Mark Voyger, former special advisor to retired Lieutenant-General Ben Hodges, former Commanding General of US Army Europe, says in an interview to Georgi Beltadze, that calling hybrid warfare a completely new type of war is a misnomer. We are dealing with the same devil, which we have already seen in the past, only this time it is using new high-tech tools and methods.
Mark, could you please tell me, is hybrid warfare really a new type of military strategy or has humankind already experienced it, but may have largely forgotten about it?
You are absolutely right, it is not a totally new phenomenon. I usually point out that hybrid warfare Russian-style is as old, if not older than the United States of America, as your Eastern neighbour has been using methods that can be described as 'hybrid' since at least the 18th century.
What is interesting, it can be traced back exactly to the first annexation of Crimea by the Russian Empire under Empress Catherine the Great. While addressing the other Great Powers of Europe in her Manifest of 19 April 1783 she used the same justification and described the same range of tools used to annex the peninsula – political, diplomatic, legal, cultural, economic and intelligence – that were used by President [Vladimir] Putin in March of 2014. In a way, that date can be considered the birthday of Russian hybrid warfare.
And back then, just like nowadays, Russia’s claim was: 'To protect the people there.'
Indeed, but not just then. This type of claim was first used in 1774, and then throughout the entire 19th century every time that Czarist Russia meddled in the Balkans that were then under Ottoman rule. At that time, the Russians claimed that sole intent was to protect Orthodox Christians in the region, while every time annexing more and more territories. Later, in the 20th century, the Soviets used similar pretexts when invading neighbouring countries – they claimed that they needed to support the oppressed masses of international workers.
So, why does everyone talk about that as if it is some sort of a new invention?
The reasons are multiple – hybrid warfare has multiple highly integrated elements that use extensively cyber and information warfare – so to some it may appear as a brand new weapon of war.
‘Hybrid' actually means 'a mixed child' in Latin, so the word itself is very old. Frank Hoffman first spoke of the rise of hybrid wars in 2007, but this term was only adopted by NATO in the summer of 2014 to emphasize the combination of military and non-military tools used by Russia in its aggression against Ukraine. So, many people probably assumed that since the use of this term is fairly new, then this type of warfare must also be new.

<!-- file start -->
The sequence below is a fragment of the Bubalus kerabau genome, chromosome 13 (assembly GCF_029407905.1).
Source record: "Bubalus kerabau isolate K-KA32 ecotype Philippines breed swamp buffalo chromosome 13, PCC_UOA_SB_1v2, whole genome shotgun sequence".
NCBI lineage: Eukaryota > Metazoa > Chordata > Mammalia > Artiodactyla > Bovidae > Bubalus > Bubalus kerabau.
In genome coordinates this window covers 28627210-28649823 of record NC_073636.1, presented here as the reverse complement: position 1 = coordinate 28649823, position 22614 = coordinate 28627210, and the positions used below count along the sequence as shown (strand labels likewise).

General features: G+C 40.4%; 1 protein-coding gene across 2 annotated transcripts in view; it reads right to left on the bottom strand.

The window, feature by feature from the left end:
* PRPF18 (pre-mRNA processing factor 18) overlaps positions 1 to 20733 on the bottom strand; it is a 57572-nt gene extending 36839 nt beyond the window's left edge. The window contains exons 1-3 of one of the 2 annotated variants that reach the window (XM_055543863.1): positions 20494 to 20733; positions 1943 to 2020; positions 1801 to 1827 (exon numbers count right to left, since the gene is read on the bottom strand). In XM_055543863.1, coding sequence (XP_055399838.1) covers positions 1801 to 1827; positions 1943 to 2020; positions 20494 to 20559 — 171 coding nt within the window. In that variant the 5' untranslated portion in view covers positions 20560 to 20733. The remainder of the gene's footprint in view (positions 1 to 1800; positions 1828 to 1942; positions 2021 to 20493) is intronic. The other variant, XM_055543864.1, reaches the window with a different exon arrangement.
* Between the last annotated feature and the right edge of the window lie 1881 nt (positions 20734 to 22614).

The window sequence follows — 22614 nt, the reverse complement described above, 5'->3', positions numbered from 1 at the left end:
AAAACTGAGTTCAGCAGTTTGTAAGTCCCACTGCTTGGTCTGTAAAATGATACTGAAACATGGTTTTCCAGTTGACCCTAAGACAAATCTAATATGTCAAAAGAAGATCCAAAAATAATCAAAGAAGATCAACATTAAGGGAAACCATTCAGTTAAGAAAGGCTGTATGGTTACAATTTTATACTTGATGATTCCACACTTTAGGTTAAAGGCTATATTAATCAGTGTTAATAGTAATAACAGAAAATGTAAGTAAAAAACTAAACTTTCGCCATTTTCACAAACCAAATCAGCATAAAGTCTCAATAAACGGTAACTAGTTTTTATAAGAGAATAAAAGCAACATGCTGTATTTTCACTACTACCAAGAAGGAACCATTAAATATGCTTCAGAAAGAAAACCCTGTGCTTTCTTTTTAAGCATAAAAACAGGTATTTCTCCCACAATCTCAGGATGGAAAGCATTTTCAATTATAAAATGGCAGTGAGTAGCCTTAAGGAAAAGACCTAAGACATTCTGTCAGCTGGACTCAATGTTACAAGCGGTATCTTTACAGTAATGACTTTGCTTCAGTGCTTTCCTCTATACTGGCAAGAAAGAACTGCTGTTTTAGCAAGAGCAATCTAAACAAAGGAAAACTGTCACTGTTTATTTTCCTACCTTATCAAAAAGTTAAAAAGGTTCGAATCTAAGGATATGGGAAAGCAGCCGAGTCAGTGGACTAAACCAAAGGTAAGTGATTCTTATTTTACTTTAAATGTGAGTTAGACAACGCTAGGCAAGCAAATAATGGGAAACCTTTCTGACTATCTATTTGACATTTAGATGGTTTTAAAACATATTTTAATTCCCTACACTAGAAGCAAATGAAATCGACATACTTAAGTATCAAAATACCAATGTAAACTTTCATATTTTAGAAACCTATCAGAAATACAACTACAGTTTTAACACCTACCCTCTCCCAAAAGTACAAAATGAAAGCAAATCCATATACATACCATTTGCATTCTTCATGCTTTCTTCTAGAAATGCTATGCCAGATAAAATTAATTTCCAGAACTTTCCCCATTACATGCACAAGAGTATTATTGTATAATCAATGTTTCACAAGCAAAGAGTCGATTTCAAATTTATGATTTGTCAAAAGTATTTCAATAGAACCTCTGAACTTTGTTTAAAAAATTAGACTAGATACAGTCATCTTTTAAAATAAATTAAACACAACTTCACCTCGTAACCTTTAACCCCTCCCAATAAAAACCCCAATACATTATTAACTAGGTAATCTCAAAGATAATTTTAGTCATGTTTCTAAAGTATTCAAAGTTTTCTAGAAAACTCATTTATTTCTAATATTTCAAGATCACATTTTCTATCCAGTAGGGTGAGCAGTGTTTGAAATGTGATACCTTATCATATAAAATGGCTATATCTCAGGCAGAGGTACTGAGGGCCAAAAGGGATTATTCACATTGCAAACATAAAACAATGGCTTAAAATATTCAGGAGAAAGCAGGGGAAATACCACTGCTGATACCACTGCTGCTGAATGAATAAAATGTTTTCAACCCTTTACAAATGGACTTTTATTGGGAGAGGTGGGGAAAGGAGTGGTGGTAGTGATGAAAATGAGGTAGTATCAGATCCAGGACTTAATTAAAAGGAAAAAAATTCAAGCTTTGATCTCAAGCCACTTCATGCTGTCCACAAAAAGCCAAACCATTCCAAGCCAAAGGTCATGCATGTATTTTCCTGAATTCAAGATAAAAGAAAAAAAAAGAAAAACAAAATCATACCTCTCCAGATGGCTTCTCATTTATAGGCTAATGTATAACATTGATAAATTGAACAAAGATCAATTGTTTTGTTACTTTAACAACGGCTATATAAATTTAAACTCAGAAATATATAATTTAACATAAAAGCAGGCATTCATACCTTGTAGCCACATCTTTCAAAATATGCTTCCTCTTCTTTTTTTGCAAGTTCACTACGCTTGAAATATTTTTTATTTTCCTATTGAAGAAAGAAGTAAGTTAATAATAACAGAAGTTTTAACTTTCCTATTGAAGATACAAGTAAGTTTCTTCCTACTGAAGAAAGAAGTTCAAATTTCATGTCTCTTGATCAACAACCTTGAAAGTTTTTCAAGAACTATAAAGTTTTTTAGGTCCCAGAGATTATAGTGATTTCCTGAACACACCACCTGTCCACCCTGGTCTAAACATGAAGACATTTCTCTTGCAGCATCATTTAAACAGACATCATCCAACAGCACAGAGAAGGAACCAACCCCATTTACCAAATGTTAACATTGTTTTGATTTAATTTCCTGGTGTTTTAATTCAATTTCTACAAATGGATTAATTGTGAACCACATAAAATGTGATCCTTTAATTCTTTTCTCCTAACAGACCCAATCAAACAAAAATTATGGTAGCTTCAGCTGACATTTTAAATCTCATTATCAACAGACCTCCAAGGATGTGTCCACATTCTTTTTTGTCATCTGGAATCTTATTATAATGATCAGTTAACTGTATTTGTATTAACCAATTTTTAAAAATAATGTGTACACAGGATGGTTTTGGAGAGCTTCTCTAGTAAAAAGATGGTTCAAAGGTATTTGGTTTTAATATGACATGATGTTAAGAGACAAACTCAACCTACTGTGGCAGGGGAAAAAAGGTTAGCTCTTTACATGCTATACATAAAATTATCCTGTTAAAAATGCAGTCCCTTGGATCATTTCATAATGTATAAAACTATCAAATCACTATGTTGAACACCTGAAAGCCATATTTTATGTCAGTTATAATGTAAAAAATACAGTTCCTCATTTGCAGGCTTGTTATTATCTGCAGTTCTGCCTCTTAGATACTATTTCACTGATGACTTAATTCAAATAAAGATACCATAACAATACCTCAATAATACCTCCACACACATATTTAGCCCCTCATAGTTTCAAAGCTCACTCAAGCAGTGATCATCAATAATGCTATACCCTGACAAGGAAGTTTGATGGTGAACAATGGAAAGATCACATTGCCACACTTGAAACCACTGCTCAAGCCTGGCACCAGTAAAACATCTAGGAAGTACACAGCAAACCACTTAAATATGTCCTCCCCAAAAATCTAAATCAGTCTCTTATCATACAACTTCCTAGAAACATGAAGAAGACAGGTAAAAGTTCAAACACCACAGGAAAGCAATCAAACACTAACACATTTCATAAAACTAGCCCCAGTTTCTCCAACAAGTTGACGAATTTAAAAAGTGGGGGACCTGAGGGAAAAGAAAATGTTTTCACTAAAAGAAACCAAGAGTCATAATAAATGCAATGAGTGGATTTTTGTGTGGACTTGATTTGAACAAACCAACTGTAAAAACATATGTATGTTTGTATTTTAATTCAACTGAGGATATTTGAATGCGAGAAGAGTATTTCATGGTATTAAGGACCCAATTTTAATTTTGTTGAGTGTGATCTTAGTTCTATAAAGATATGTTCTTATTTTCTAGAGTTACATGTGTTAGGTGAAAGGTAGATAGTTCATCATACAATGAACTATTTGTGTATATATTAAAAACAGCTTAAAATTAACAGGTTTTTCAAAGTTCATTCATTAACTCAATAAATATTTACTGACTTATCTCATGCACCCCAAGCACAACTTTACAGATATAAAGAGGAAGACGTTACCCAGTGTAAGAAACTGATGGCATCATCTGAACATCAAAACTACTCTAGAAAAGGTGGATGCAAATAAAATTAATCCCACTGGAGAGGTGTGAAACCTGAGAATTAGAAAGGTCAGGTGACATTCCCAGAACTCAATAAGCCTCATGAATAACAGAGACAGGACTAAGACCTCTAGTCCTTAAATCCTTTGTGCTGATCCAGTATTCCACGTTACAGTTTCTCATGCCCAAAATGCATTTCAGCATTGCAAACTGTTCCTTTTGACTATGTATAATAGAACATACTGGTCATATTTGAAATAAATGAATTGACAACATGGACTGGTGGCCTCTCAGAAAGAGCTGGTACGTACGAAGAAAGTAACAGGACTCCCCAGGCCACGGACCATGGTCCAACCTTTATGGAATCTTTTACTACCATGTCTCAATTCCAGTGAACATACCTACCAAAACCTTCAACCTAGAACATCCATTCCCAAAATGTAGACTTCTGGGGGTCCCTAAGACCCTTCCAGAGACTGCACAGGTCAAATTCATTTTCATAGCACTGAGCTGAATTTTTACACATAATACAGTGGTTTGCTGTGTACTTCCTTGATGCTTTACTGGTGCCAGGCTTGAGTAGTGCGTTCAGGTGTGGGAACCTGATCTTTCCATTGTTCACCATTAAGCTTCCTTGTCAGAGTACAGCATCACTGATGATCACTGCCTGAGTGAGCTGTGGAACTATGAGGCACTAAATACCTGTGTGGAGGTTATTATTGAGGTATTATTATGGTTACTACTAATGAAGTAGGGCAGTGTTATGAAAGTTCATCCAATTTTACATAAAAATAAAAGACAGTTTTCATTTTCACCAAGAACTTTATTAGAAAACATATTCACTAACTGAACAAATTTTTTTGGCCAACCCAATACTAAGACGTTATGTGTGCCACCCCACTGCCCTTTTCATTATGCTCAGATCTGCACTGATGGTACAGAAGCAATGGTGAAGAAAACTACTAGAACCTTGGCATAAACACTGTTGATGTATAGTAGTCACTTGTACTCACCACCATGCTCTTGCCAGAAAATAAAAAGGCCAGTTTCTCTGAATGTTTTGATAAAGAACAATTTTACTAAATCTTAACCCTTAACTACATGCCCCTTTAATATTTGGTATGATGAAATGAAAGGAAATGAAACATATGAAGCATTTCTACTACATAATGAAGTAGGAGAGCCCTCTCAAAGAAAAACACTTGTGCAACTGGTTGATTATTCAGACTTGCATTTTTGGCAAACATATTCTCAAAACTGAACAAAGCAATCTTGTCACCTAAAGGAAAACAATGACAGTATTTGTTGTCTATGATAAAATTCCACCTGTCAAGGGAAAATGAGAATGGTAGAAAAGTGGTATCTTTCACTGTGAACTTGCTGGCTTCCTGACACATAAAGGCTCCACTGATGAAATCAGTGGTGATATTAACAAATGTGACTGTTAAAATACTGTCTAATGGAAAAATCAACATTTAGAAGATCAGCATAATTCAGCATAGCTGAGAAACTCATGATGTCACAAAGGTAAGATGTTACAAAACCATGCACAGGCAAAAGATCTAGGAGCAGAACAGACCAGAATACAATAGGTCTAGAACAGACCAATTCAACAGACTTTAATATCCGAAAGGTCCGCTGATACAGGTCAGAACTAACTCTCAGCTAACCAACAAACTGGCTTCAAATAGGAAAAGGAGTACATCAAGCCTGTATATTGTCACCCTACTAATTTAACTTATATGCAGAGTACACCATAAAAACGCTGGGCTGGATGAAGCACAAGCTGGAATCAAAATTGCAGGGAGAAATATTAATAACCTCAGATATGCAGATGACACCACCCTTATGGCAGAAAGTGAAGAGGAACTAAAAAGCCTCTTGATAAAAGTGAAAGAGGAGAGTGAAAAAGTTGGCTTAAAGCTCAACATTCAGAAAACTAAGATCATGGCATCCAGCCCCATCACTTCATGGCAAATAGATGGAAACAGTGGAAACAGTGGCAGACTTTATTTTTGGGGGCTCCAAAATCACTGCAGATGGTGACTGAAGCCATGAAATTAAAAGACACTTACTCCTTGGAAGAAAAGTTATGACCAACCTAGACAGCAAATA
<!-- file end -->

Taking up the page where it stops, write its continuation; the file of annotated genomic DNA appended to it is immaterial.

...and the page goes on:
The Russians themselves began to use the term ‘hybrid’ in 2015 to describe what they claim are the subversive methods of the West used against Russia and regimes opposing the West. Prior to that they referred to it as 'new generation warfare', but this is also a misnomer, as Putin and his regime have effectively a long and thick textbook to learn from. They do not have to reinvent the wheel, or start from scratch, but obviously their toolbox nowadays includes many new elements.
Which elements are we then talking about?
Russian hybrid warfare can be compared to a hydra, an ancient mythological monster – it has a political 'head' and multiple tentacles. As early as the 1920s Soviet military strategists, such as [Alexander] Svechin and others elaborated on the concept of political warfare, as the centerpiece of modern warfare.
These concepts were re-discovered and incorporated in the 21st century version of Russia’s hybrid warfare, in this so-called 'Gerasimov Doctrine'. The famous hybrid warfare model, of course, is not the personal invention of [the Chief of the General Staff of the Armed Forces of Russia Army General Valery] Gerasimov, as it builds on deeply institutionalized knowledge within the Russian strategic military thinking. Some Western scholars even claim that there is no ‘Gerasimov Doctrine’, and that what he describes is Russia’s perception of contemporary warfare and the threats it poses to Russia itself. In my opinion, his model has both descriptive elements (showing how Russia sees warfare in the 21st century), and prescriptive ones (what the Russian military should do to both counter and exploit those trends). Ultimately, Gerasimov’s writings and statements since 2013 effectively form a Russian hybrid warfare doctrine for the 21st century.
To achieve its goals, the Russian hybrid warfare ‘hydra’ uses also legal, diplomatic, intelligence, socio-cultural, economic, financial, energy and infrastructure tools, as well as organized crime, and conventional and covert military actions, to target both adversary nations or the Russian population, domestically and abroad.
The cyber actions are definitely among the most dangerous and destructive methods, as they can disrupt a nation’s energy infrastructure, financial systems, etc., along with …
Yes. But propaganda on its own cannot justify the movement of Russian troops. For this purpose, the Kremlin also needs quasi legal justification. Thus, we have come to one of the most important elements of hybrid warfare which is usually not discussed much, but that is critically important. It is what U.S. legal experts have called 'lawfare' or legal warfare.
Could you, please, explain it?
The way Russia use international law as a weapon, the way they exploit and manipulate the international legal system in order to present its actions as justified, which of course, does not mean, that what it does is legal. Still, this ‘bending’ of the international law allows Russia to create the quasi-legal framework that it needs to justify the deployment of its troops to Crimea, Georgia, Moldova, and ultimately – to occupy territories claiming that this is necessary to protect the people there.
Russian lawfare is so dangerous because it can create alternative legal realities – this process also strengthens their information warfare by matching false legal claims with false narratives and fake news. The whole world knows that they lie, but when they frame it as a legal issue, unfortunately it becomes very difficult to counter this in practice. The West must focus on this issue on the legislative level and address it at the level of international institutions.